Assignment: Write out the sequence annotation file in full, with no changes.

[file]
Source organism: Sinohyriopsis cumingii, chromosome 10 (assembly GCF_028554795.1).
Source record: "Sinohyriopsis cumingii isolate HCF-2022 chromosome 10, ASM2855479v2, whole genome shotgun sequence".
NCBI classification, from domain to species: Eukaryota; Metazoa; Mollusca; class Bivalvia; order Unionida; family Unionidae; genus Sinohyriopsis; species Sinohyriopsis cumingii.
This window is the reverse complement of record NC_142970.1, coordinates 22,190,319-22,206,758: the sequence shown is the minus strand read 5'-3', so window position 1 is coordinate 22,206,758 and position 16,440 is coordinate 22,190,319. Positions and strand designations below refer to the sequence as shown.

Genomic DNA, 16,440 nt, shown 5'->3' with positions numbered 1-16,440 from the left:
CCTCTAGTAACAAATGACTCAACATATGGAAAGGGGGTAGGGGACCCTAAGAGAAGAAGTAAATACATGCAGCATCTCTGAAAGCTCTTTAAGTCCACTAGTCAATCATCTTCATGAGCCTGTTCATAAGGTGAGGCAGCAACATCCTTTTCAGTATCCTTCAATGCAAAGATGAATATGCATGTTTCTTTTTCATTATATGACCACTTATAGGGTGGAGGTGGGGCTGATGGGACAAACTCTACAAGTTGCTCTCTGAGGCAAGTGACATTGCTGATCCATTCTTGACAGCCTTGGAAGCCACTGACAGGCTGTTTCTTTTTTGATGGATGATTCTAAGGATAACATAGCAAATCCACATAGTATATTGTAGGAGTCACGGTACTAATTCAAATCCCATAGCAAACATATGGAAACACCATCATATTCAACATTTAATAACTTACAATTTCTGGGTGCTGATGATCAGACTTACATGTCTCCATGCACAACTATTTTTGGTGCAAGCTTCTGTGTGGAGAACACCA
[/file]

Source organism: Sinohyriopsis cumingii, chromosome 10 (assembly GCF_028554795.1).
Source record: "Sinohyriopsis cumingii isolate HCF-2022 chromosome 10, ASM2855479v2, whole genome shotgun sequence".
NCBI classification, from domain to species: Eukaryota; Metazoa; Mollusca; class Bivalvia; order Unionida; family Unionidae; genus Sinohyriopsis; species Sinohyriopsis cumingii.
This window is the reverse complement of record NC_142970.1, coordinates 22,190,319-22,206,758: the sequence shown is the minus strand read 5'-3', so window position 1 is coordinate 22,206,758 and position 16,440 is coordinate 22,190,319. Positions and strand designations below refer to the sequence as shown.

Genomic DNA, 16,440 nt, shown 5'->3' with positions numbered 1-16,440 from the left:
CCTCTAGTAACAAATGACTCAACATATGGAAAGGGGGTAGGGGACCCTAAGAGAAGAAGTAAATACATGCAGCATCTCTGAAAGCTCTTTAAGTCCACTAGTCAATCATCTTCATGAGCCTGTTCATAAGGTGAGGCAGCAACATCCTTTTCAGTATCCTTCAATGCAAAGATGAATATGCATGTTTCTTTTTCATTATATGACCACTTATAGGGTGGAGGTGGGGCTGATGGGACAAACTCTACAAGTTGCTCTCTGAGGCAAGTGACATTGCTGATCCATTCTTGACAGCCTTGGAAGCCACTGACAGGCTGTTTCTTTTTTGATGGATGATTCTAAGGATAACATAGCAAATCCACATAGTATATTGTAGGAGTCACGGTACTAATTCAAATCCCATAGCAAACATATGGAAACACCATCATATTCAACATTTAATAACTTACAATTTCTGGGTGCTGATGATCAGACTTACATGTCTCCATGCACAACTATTTTTGGTGCAAGCTTCTGTGTGGAGAACACCA